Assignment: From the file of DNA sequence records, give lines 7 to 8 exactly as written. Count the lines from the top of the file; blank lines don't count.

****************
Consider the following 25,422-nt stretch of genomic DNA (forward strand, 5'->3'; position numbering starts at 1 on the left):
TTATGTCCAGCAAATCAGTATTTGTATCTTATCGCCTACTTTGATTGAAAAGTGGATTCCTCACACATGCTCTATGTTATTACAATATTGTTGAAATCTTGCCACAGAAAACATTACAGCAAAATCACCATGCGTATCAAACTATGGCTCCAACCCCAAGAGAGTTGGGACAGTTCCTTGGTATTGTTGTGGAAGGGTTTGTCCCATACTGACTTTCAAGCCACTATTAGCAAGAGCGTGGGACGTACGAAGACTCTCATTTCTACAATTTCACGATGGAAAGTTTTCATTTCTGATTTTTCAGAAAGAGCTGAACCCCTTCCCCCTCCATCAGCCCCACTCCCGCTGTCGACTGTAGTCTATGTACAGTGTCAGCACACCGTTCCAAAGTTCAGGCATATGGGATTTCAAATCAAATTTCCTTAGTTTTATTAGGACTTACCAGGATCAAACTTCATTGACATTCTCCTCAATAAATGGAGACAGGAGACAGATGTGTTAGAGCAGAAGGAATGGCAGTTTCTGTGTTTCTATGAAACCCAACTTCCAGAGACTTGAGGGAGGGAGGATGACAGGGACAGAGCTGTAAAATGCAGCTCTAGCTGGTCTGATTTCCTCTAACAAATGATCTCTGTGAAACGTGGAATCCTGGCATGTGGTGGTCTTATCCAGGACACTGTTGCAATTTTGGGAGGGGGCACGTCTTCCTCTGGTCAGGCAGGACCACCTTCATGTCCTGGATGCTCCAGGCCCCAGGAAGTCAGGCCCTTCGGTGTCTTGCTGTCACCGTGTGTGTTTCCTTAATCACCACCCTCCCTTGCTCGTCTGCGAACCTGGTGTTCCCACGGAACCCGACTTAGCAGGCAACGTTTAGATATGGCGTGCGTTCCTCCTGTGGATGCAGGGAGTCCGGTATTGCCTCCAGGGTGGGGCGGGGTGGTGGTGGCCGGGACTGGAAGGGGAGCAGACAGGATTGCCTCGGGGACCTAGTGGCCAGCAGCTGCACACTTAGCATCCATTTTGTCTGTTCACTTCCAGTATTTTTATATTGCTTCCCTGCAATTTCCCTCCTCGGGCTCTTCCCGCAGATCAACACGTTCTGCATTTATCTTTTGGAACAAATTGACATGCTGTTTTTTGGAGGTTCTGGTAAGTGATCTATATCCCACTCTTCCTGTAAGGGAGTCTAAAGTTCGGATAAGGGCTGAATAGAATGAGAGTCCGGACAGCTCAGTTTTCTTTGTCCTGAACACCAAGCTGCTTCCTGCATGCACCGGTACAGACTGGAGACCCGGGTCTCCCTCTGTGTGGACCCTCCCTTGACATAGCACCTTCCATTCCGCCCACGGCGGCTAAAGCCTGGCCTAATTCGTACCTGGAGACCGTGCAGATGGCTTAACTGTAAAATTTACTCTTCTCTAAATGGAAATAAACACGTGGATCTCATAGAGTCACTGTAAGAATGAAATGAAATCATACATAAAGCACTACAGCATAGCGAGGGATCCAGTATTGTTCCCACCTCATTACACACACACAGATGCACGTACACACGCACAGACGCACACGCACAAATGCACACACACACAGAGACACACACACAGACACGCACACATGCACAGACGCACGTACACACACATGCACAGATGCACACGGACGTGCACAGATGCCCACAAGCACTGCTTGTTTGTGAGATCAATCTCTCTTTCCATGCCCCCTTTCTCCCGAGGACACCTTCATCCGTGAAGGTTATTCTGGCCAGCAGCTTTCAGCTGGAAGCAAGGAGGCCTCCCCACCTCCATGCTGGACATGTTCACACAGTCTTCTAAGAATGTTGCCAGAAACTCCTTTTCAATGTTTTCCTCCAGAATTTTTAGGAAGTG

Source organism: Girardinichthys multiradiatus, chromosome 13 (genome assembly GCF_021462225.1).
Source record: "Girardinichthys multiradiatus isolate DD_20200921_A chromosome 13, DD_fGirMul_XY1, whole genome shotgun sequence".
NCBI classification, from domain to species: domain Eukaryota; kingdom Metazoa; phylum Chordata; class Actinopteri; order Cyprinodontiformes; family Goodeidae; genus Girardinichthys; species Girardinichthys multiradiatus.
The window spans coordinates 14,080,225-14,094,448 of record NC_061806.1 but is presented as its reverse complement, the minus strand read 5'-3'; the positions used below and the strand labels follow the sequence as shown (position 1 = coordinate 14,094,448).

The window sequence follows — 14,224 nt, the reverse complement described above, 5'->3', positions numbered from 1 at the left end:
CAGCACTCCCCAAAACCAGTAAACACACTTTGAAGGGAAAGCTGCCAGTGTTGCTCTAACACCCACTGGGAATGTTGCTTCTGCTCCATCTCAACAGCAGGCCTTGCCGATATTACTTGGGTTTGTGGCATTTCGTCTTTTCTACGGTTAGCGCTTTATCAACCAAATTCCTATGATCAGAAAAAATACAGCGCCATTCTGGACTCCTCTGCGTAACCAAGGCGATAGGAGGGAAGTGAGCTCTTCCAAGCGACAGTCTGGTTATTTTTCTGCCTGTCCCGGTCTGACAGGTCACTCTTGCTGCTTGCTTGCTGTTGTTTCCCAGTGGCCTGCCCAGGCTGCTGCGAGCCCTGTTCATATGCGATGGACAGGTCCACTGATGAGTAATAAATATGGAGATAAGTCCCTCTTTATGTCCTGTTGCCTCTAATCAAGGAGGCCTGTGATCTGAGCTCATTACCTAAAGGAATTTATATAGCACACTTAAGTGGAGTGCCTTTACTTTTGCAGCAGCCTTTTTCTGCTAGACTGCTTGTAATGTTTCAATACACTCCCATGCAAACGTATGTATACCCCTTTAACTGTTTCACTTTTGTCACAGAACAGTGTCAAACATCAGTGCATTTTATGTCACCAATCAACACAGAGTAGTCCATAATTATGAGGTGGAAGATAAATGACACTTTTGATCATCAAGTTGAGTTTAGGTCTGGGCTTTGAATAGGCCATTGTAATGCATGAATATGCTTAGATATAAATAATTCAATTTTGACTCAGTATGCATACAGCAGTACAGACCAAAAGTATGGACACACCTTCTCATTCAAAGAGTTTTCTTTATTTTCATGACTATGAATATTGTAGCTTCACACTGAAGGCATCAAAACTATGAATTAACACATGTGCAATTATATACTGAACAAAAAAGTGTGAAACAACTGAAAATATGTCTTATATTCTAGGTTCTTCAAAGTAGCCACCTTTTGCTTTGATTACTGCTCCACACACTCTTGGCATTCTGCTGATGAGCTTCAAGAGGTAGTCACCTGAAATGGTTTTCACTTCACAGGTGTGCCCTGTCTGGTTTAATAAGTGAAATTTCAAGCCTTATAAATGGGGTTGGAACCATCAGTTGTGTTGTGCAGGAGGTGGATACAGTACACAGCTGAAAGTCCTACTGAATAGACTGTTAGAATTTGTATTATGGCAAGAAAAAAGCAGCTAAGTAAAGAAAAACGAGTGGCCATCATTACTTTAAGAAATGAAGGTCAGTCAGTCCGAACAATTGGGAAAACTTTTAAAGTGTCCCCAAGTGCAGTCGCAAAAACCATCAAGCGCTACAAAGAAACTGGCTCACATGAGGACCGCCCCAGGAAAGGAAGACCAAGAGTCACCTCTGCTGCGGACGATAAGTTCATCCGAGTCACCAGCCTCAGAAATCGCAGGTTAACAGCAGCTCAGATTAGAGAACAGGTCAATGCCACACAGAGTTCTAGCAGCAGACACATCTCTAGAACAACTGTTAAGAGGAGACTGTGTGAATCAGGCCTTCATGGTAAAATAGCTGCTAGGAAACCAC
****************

The window sequence follows — 14,224 nt, the reverse complement described above, 5'->3', positions numbered from 1 at the left end:
CAGCACTCCCCAAAACCAGTAAACACACTTTGAAGGGAAAGCTGCCAGTGTTGCTCTAACACCCACTGGGAATGTTGCTTCTGCTCCATCTCAACAGCAGGCCTTGCCGATATTACTTGGGTTTGTGGCATTTCGTCTTTTCTACGGTTAGCGCTTTATCAACCAAATTCCTATGATCAGAAAAAATACAGCGCCATTCTGGACTCCTCTGCGTAACCAAGGCGATAGGAGGGAAGTGAGCTCTTCCAAGCGACAGTCTGGTTATTTTTCTGCCTGTCCCGGTCTGACAGGTCACTCTTGCTGCTTGCTTGCTGTTGTTTCCCAGTGGCCTGCCCAGGCTGCTGCGAGCCCTGTTCATATGCGATGGACAGGTCCACTGATGAGTAATAAATATGGAGATAAGTCCCTCTTTATGTCCTGTTGCCTCTAATCAAGGAGGCCTGTGATCTGAGCTCATTACCTAAAGGAATTTATATAGCACACTTAAGTGGAGTGCCTTTACTTTTGCAGCAGCCTTTTTCTGCTAGACTGCTTGTAATGTTTCAATACACTCCCATGCAAACGTATGTATACCCCTTTAACTGTTTCACTTTTGTCACAGAACAGTGTCAAACATCAGTGCATTTTATGTCACCAATCAACACAGAGTAGTCCATAATTATGAGGTGGAAGATAAATGACACTTTTGATCATCAAGTTGAGTTTAGGTCTGGGCTTTGAATAGGCCATTGTAATGCATGAATATGCTTAGATATAAATAATTCAATTTTGACTCAGTATGCATACAGCAGTACAGACCAAAAGTATGGACACACCTTCTCATTCAAAGAGTTTTCTTTATTTTCATGACTATGAATATTGTAGCTTCACACTGAAGGCATCAAAACTATGAATTAACACATGTGCAATTATATACTGAACAAAAAAGTGTGAAACAACTGAAAATATGTCTTATATTCTAGGTTCTTCAAAGTAGCCACCTTTTGCTTTGATTACTGCTCCACACACTCTTGGCATTCTGCTGATGAGCTTCAAGAGGTAGTCACCTGAAATGGTTTTCACTTCACAGGTGTGCCCTGTCTGGTTTAATAAGTGAAATTTCAAGCCTTATAAATGGGGTTGGAACCATCAGTTGTGTTGTGCAGGAGGTGGATACAGTACACAGCTGAAAGTCCTACTGAATAGACTGTTAGAATTTGTATTATGGCAAGAAAAAAGCAGCTAAGTAAAGAAAAACGAGTGGCCATCATTACTTTAAGAAATGAAGGTCAGTCAGTCCGAACAATTGGGAAAACTTTTAAAGTGTCCCCAAGTGCAGTCGCAAAAACCATCAAGCGCTACAAAGAAACTGGCTCACATGAGGACCGCCCCAGGAAAGGAAGACCAAGAGTCACCTCTGCTGCGGACGATAAGTTCATCCGAGTCACCAGCCTCAGAAATCGCAGGTTAACAGCAGCTCAGATTAGAGAACAGGTCAATGCCACACAGAGTTCTAGCAGCAGACACATCTCTAGAACAACTGTTAAGAGGAGACTGTGTGAATCAGGCCTTCATGGTAAAATAGCTGCTAGGAAACCAC